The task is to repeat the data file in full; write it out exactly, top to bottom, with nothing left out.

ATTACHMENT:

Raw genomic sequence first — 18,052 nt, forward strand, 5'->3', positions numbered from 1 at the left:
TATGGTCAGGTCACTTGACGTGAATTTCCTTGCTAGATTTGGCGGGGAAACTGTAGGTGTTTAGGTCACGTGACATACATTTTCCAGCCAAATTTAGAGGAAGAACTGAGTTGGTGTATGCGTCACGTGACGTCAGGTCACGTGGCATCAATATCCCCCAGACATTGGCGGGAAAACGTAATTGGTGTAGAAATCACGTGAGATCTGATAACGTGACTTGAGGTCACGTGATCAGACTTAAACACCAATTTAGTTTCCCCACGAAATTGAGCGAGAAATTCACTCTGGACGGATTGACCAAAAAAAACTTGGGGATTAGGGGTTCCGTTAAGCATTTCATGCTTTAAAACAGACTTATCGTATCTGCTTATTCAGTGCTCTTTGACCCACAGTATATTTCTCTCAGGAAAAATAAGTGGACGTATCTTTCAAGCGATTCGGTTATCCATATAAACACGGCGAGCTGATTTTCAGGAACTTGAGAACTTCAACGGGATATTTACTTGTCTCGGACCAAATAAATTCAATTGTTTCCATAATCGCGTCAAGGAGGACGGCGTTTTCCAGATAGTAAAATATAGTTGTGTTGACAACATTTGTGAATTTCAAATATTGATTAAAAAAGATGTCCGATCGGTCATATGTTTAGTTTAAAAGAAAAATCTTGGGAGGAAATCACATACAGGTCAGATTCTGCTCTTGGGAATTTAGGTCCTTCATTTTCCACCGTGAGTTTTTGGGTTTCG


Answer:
Raw genomic sequence first — 18,052 nt, forward strand, 5'->3', positions numbered from 1 at the left:
TATGGTCAGGTCACTTGACGTGAATTTCCTTGCTAGATTTGGCGGGGAAACTGTAGGTGTTTAGGTCACGTGACATACATTTTCCAGCCAAATTTAGAGGAAGAACTGAGTTGGTGTATGCGTCACGTGACGTCAGGTCACGTGGCATCAATATCCCCCAGACATTGGCGGGAAAACGTAATTGGTGTAGAAATCACGTGAGATCTGATAACGTGACTTGAGGTCACGTGATCAGACTTAAACACCAATTTAGTTTCCCCACGAAATTGAGCGAGAAATTCACTCTGGACGGATTGACCAAAAAAAACTTGGGGATTAGGGGTTCCGTTAAGCATTTCATGCTTTAAAACAGACTTATCGTATCTGCTTATTCAGTGCTCTTTGACCCACAGTATATTTCTCTCAGGAAAAATAAGTGGACGTATCTTTCAAGCGATTCGGTTATCCATATAAACACGGCGAGCTGATTTTCAGGAACTTGAGAACTTCAACGGGATATTTACTTGTCTCGGACCAAATAAATTCAATTGTTTCCATAATCGCGTCAAGGAGGACGGCGTTTTCCAGATAGTAAAATATAGTTGTGTTGACAACATTTGTGAATTTCAAATATTGATTAAAAAAGATGTCCGATCGGTCATATGTTTAGTTTAAAAGAAAAATCTTGGGAGGAAATCACATACAGGTCAGATTCTGCTCTTGGGAATTTAGGTCCTTCATTTTCCACCGTGAGTTTTTGGGTTTCG